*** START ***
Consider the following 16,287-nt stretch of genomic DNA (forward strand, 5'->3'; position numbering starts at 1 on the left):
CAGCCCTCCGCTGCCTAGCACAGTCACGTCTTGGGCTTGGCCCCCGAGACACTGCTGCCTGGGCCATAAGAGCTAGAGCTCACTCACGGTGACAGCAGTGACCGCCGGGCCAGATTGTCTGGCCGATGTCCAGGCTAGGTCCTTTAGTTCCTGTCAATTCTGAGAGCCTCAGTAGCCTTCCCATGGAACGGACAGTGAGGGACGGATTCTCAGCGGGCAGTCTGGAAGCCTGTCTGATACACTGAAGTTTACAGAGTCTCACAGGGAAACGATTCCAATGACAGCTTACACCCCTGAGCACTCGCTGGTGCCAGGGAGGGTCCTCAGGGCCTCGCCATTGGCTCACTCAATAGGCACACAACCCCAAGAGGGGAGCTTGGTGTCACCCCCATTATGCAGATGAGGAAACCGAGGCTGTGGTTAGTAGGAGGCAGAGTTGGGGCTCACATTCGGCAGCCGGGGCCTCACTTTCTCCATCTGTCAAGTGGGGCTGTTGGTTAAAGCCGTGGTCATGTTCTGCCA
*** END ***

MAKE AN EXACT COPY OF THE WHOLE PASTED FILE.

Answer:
Consider the following 16,287-nt stretch of genomic DNA (forward strand, 5'->3'; position numbering starts at 1 on the left):
CAGCCCTCCGCTGCCTAGCACAGTCACGTCTTGGGCTTGGCCCCCGAGACACTGCTGCCTGGGCCATAAGAGCTAGAGCTCACTCACGGTGACAGCAGTGACCGCCGGGCCAGATTGTCTGGCCGATGTCCAGGCTAGGTCCTTTAGTTCCTGTCAATTCTGAGAGCCTCAGTAGCCTTCCCATGGAACGGACAGTGAGGGACGGATTCTCAGCGGGCAGTCTGGAAGCCTGTCTGATACACTGAAGTTTACAGAGTCTCACAGGGAAACGATTCCAATGACAGCTTACACCCCTGAGCACTCGCTGGTGCCAGGGAGGGTCCTCAGGGCCTCGCCATTGGCTCACTCAATAGGCACACAACCCCAAGAGGGGAGCTTGGTGTCACCCCCATTATGCAGATGAGGAAACCGAGGCTGTGGTTAGTAGGAGGCAGAGTTGGGGCTCACATTCGGCAGCCGGGGCCTCACTTTCTCCATCTGTCAAGTGGGGCTGTTGGTTAAAGCCGTGGTCATGTTCTGCCA